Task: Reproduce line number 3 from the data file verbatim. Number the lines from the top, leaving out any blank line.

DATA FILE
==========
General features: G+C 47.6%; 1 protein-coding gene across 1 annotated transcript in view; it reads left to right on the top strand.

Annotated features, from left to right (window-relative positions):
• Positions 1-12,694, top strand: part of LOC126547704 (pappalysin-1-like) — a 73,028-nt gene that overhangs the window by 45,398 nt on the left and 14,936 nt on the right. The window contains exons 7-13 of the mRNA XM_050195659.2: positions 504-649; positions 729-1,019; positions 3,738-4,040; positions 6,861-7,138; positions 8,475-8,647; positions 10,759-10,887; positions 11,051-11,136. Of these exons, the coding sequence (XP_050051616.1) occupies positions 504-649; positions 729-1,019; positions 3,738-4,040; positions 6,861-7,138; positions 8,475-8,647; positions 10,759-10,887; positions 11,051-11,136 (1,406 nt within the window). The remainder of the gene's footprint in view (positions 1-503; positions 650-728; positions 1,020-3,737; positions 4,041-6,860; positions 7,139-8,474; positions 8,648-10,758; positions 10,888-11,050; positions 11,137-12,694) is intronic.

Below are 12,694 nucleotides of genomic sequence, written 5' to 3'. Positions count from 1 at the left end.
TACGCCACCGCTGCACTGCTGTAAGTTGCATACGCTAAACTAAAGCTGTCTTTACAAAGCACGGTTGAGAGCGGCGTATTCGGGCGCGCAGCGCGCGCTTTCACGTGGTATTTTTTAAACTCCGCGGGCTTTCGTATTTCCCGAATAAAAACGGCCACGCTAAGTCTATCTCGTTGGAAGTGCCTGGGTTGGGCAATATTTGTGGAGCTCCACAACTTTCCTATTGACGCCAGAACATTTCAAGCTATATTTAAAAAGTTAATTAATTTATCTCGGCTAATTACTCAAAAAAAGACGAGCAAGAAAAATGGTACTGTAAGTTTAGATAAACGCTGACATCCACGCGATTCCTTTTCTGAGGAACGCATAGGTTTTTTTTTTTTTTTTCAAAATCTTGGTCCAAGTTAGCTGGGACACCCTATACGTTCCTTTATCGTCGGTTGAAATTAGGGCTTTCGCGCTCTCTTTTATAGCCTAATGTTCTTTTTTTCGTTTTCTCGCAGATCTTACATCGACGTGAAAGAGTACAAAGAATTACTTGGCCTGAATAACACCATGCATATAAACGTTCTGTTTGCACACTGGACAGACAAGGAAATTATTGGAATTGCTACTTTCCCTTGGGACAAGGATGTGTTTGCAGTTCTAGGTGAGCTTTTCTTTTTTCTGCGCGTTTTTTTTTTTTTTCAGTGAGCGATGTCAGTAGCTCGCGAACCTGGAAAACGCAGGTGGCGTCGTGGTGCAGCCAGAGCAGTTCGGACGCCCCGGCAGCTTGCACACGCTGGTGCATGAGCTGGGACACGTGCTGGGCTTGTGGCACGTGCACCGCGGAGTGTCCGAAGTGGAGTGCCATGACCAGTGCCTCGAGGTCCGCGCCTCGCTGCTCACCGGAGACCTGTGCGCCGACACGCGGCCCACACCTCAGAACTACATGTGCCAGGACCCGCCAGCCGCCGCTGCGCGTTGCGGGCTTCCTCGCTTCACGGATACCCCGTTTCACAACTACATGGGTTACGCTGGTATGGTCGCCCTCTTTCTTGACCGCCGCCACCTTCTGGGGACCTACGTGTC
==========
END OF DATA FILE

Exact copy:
• Positions 1-12,694, top strand: part of LOC126547704 (pappalysin-1-like) — a 73,028-nt gene that overhangs the window by 45,398 nt on the left and 14,936 nt on the right. The window contains exons 7-13 of the mRNA XM_050195659.2: positions 504-649; positions 729-1,019; positions 3,738-4,040; positions 6,861-7,138; positions 8,475-8,647; positions 10,759-10,887; positions 11,051-11,136. Of these exons, the coding sequence (XP_050051616.1) occupies positions 504-649; positions 729-1,019; positions 3,738-4,040; positions 6,861-7,138; positions 8,475-8,647; positions 10,759-10,887; positions 11,051-11,136 (1,406 nt within the window). The remainder of the gene's footprint in view (positions 1-503; positions 650-728; positions 1,020-3,737; positions 4,041-6,860; positions 7,139-8,474; positions 8,648-10,758; positions 10,888-11,050; positions 11,137-12,694) is intronic.